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IHS Automotive analyst Brian Rhodes on user experience for in-car tasks: "For every single function, the consumer wants to use a touch screen."

SAE 2016 Convergence: Touch screens, speech, HUD the likely future of in-car interface

Touch screens are far from perfect and the state of speech-recognition remains marginal, but those are the two driver-interface technologies consumers overwhelmingly prefer—and probably are likely to prefer in the near future, according to the results of a recent IHS Automotive survey presented at the SAE 2016 Convergence conference near Detroit.

Brian Rhodes, analyst for HMI and usability at IHS Automotive, said consumers' responses regarding their preferences for the “input” portion of the in-vehicle user experience (UX) is particularly intriguing because most consumers’ experience with touch screens has been with spotty-responding resistive technology—and “speech (recognition) generally today is bad. Consumers don’t like it.”

“It’s fascinating,” Rhodes noted of the findings from the survey’s 4000 respondents, saying that despite the fact that both technologies “haven’t worked too well,” consumers still want them.

The main reason, Rhodes suggests, is because drivers and passengers are seeking less complexity from the UX environment—and touch screens and speech recognition appear to be the choice methods for clearing the clutter.

On the “output” side of the UX—methods for relaying information to the cabin occupants—head-up displays (HUD) appear ready to take off, Rhodes said, but consumers are expected to continue to prefer center-stack and instrument-panel screens to receive the bulk of their information.

Improving tech = higher penetration

Rhodes said that in 2016, about 35 million touch screens will be produced for automotive use. But only about one-quarter will use capacitive-touch technology, which has better response speed and reliability and allows additional functions such as pinch and zoom. But IHS data indicate that by 2022, that ratio will be flipped, with 80% of touch screens using capacitive technology and only 20% resistive.

“We’ll see resistive kind of dying,” Rhodes said, as consumers gravitate to the technology that most replicates smartphone functionality. “There is some case for resistive” in automotive use, he said, specifically noting the ability to use resistive screens with gloved hands, for example, “but clearly that case is less compelling.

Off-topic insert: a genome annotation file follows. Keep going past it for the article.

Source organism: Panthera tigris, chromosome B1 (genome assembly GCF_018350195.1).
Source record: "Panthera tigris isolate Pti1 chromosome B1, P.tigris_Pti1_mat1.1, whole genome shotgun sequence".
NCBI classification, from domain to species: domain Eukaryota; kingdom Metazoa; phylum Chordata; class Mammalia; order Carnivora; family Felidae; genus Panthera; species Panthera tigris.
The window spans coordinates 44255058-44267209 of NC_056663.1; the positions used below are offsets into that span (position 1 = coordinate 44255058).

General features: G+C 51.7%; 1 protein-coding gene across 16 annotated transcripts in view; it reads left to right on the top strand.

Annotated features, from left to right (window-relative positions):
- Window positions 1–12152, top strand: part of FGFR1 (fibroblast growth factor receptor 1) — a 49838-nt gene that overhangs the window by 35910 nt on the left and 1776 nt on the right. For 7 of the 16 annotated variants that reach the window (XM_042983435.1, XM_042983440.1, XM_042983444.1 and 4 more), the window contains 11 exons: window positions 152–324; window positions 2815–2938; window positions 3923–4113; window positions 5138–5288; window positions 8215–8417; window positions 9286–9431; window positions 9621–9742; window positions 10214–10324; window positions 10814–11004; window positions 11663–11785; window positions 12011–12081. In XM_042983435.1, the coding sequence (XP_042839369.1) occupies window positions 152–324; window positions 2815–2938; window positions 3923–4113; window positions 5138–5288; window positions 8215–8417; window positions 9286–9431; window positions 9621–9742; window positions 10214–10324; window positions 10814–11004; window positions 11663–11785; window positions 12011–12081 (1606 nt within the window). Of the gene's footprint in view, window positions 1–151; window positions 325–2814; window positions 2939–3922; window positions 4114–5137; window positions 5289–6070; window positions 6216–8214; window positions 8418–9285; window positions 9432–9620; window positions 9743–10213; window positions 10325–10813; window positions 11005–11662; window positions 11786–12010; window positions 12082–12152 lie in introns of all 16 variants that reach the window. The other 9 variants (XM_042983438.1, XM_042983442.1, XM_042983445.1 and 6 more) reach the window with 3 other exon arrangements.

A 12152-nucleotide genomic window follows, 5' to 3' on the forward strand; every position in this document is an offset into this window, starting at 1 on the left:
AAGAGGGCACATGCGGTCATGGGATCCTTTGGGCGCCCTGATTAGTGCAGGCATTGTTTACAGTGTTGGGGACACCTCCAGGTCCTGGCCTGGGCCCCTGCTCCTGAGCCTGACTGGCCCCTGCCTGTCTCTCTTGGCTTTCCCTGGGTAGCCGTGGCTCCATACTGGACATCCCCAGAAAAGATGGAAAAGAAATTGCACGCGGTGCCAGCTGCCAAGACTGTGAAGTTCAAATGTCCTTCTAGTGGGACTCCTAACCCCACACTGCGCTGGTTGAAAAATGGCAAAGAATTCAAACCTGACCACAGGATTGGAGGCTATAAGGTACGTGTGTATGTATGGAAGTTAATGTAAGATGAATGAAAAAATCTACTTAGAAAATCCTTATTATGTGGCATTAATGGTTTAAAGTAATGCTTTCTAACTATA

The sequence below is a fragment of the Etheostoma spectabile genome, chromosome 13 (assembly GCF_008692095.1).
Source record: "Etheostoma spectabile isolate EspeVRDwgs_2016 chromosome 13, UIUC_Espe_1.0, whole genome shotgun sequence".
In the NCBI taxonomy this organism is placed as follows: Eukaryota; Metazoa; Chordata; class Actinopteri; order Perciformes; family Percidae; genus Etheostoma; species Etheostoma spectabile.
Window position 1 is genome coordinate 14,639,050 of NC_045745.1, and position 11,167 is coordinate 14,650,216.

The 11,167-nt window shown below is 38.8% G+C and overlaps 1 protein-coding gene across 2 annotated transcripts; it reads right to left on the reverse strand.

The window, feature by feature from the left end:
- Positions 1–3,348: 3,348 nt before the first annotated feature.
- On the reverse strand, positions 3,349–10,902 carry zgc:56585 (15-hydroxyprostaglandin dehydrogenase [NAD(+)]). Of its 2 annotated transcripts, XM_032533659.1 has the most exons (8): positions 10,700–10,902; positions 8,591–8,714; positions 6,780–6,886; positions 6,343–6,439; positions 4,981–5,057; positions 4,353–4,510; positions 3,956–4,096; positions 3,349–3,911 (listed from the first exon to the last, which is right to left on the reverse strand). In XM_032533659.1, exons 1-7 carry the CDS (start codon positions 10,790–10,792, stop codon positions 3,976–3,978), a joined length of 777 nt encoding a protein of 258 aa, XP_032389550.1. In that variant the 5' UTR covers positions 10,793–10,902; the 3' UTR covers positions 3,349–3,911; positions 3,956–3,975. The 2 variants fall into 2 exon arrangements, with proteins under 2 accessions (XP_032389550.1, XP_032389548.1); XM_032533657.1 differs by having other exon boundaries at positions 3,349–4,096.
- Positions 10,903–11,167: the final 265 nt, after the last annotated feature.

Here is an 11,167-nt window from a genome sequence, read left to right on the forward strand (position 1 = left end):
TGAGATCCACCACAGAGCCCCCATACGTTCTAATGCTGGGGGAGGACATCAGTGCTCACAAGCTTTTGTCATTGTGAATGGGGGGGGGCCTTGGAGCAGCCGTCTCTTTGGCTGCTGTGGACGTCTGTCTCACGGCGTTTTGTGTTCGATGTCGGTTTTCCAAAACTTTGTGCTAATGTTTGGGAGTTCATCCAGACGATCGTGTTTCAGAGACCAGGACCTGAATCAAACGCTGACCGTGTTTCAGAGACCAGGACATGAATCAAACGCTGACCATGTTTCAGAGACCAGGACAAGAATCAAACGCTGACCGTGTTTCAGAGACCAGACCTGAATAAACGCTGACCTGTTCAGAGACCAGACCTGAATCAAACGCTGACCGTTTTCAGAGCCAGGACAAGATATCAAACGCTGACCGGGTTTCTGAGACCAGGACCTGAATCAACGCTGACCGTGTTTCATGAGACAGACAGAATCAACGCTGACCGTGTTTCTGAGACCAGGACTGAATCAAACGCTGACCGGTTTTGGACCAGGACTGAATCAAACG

“For every single function, the consumer wants to use the touch screen,” he concluded. Speech input is the distinct second preference, he said. Interestingly, one current highly promoted input technology—gesture recognition—scored dead last in the consumer survey.

“It’s probably too early to be surveying about gesture,” Rhodes explained, adding that his company nonetheless is projecting a 34.5% compounded annual growth rate (CAGR) for gesture-recognition technology between 2015 and 2022, that high figure based largely on low initial penetration. He also said that gesture recognition is expected to largely remain the province of the luxury market.

Coming: advanced displays, augmented reality

Rhodes said that improved display screens—with and without touch capability—are projected to be a large growth area in the 2016-2022 time frame.

Advanced AMOLED (active matrix organic light-emitting diode) screens don’t require backlighting and can be exceptionally thin; IHS projects a CAGR of 44% for AMOLED screens between now and 2022.

And yes, it’s been done for the home, so get ready for it in the vehicle environment: curved display screens. Rhodes said curved displays could add a new dimension to interior design, but currently have several challenges to adoption, chiefly cost and the difficulty of integrating touch capability. Nonetheless, “We’re getting pretty close to seeing curved displays in automotive,” he added, noting his company projects a 53% CAGR through 2022.

Also in the pipeline is some type of augmented-reality (AR) display technology. For now, Rhodes said, the expectation is the AR largely will involve the ability to project an image or information at a focal point further than the windshield area used by an HUD—and while it’s impossible to speculate where the technology might go, AR “is absolutely key when you talk about autonomous (vehicle control).”

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